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8 teas of the world that make the average cuppa a basic choice

Tea and hand

If tea had a passport, it would have more stamps than that Instagram chick you envy-follow who jet sets to Croatia or Abu Dhabi every other day. In the 4000+ years since it was discovered by the Chinese, the beverage has seeped into pretty much every corner of the globe.

Whether you’re a tea-worshipper or an amateur brewer, here are 8 of the most iconic teas the world has to offer.

Songluo Green Tea from CHINA

According to legend, tea was discovered in 2737 BCE by the Chinese Emperor Shennong. Apparently, the Emperor was boiling a kettle when a tea tree leaf fell into the pot. Nobody really knows why the Emperor decided to take a sip from the bubbling brew – but damn are we glad he did, because the Chinese have been inventing delicious teas ever since.

One of their best is the premium green tea Songluo, which takes its name from Mount Songluo, on whose slopes the tea has been harvested for centuries. It’s a rare tea but well worth the effort of seeking out: drinking a cup of Songluo has been compared to the sensation of “munching on snowflakes”.

Rize Tea from TURKEY

“Rize” to the occasion with this black tea from Turkey’s eastern coast. Prepared in a contraption called a “çaydanlık”, Rize tea is served black and sweetened with sugar beet crystals. Tea fanatics will feel right at home in Turkey – the average Turk drinks almost 7 pounds of tea per year, making the country the world’s top tea consumer per capita!

A cup of tea on a table.

Usucha Matcha from JAPAN

Delectable as matcha flavoured Kit-Kats are, they have got nothing on the real thing. Next time you’re in Japan, pop into the nearest tea house for a cup of authentic Usicha matcha. Usicha is a light powdered tea, served in the Japanese “Chanoyu” tea ceremony. What’s more, a cup of Usicha is usually accompanied by an adorable selection of traditional Japanese “wagashi” sweets!


Rooibos Tea from SOUTH AFRICA

Okay, so this inclusion is a bit cheeky. Rooibos is not *technically* a tea as it is made from the leaves of the Rooibos plant rather than the tea tree. But Rooibos’ famously bittersweet taste and striking rich red colour earns South Africa a deserved place on this tea pilgrimage.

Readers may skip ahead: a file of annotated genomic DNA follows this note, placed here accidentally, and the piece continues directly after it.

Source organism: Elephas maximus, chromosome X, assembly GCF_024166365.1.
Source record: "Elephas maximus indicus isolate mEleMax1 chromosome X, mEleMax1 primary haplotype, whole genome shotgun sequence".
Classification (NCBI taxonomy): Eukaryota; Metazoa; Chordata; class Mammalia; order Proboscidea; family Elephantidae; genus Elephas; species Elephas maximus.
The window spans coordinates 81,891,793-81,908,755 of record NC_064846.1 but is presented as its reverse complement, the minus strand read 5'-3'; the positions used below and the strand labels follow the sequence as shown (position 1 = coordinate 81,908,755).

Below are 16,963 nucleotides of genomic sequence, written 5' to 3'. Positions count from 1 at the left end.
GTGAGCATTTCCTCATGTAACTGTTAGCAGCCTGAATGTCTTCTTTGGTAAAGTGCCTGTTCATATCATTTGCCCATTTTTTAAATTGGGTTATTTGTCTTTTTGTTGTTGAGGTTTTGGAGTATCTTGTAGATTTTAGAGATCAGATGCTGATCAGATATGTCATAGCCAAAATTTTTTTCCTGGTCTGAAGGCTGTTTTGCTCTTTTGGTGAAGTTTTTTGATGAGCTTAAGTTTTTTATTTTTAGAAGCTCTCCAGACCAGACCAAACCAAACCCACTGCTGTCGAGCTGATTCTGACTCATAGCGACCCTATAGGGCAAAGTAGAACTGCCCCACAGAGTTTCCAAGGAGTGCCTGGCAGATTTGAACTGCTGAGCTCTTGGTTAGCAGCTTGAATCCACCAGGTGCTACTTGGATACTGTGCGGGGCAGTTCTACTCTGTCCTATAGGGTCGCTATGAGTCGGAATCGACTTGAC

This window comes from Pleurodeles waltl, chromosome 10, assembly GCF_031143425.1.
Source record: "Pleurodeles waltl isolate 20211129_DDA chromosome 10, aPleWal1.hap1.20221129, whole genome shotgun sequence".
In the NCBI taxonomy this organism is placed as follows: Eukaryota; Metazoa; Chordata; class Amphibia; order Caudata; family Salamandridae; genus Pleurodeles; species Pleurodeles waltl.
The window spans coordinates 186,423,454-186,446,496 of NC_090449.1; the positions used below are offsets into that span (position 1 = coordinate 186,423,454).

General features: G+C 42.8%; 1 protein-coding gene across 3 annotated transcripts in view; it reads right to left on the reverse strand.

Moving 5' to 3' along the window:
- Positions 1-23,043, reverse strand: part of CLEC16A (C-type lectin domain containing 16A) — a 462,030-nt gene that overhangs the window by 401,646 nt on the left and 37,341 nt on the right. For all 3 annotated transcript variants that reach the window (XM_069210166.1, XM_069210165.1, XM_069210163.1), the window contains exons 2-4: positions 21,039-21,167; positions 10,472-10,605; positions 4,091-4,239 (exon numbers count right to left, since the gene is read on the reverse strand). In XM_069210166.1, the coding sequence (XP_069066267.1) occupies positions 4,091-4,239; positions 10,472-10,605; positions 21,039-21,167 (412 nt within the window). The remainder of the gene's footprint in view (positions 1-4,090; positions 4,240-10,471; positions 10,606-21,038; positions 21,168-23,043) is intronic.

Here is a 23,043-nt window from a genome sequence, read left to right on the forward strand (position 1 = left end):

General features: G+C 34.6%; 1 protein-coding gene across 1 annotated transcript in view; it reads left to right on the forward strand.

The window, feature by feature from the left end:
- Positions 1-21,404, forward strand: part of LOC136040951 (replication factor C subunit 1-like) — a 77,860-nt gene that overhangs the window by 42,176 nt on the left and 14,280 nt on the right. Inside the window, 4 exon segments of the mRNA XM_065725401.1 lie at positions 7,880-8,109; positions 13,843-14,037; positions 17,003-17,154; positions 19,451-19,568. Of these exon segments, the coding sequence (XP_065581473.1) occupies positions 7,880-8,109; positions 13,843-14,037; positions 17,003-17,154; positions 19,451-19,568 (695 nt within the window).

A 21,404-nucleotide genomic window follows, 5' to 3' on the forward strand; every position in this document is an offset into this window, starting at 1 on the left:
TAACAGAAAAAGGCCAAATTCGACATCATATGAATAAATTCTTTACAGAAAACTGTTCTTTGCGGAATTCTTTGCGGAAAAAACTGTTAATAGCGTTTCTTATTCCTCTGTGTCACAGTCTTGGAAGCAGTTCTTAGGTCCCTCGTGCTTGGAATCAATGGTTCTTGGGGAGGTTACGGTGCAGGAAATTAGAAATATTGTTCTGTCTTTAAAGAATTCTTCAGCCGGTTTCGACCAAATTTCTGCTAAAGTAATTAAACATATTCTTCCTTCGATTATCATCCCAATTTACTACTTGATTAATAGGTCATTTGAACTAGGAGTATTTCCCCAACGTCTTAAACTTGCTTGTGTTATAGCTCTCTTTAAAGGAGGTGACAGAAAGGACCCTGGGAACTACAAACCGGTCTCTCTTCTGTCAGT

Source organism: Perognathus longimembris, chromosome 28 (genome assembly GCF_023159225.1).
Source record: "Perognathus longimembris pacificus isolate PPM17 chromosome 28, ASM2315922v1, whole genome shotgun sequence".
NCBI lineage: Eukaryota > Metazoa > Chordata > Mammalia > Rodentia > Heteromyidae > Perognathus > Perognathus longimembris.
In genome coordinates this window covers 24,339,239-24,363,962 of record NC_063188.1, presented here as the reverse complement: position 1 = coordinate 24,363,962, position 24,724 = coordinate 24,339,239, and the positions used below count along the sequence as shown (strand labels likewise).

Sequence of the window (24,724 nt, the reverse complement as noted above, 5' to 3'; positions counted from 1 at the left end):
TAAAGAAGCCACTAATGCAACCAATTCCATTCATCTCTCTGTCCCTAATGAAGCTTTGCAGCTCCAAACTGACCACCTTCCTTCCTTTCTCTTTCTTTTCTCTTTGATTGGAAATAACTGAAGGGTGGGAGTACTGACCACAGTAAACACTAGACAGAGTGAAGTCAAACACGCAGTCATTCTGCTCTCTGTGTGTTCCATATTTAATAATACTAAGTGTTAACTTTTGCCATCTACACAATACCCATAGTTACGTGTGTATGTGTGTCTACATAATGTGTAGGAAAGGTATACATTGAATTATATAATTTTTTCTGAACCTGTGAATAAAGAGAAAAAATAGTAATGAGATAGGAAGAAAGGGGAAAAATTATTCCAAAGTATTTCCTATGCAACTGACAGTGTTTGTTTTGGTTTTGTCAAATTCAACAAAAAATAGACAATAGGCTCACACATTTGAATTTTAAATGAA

Rooibos tea

Coca Tea from the ANDES

Lace up your hiking boots, because this next tea will have you climbing to the highest peaks of the Andes for a taste. Coca tea, made from the coca plant, is traditionally offered in South America to travellers as a cure for altitude sickness. But professional sportspeople beware! Drinking a single cup of coca tea can give a positive reading on a cocaine drug test, so give this one a miss if you’re competing in the Olympics anytime soon.


Maghrebi Mint Tea from MOROCCO

This refreshing brew was dreamed up in the dense, chaotic cities of North Africa. A sweet green tea, infused with sugar and mint, Maghrebi Mint is best enjoyed on a summer evening in Marrakesh, as you wind your way through the warren-like alleyways of the city’s marketplace.

Maghreb Mint Tea

Masala Chai from INDIA

This tea is the spiciest kid on the block. Traditionally, chai is created by infusing spices or “masalas” (such as cinnamon, cardamom and nutmeg) into a black tea. This infusion is then mixed with a thick buffalo milk, giving the beverage a creamy consistency. If you’re visiting India, you won’t have look far to find an authentically prepared chai. Chai wallahs, or roadside tea vendors, are as common in India as coffee shops are in the West. What better way to conclude your tea pilgrimage than with a steaming cup of authentic Indian chai?

A plate of food on a table with tea.

Pu’er Tea from CHINA

Health nuts, this one’s for you! Pu’er tea is lauded for its health benefits as it is packed with nutrients and good bacteria. It comes in the form of a tea leaf cake, which is then aged to improve taste. Ditch the kombucha and do your gut a solid with a mug of Pu’er!

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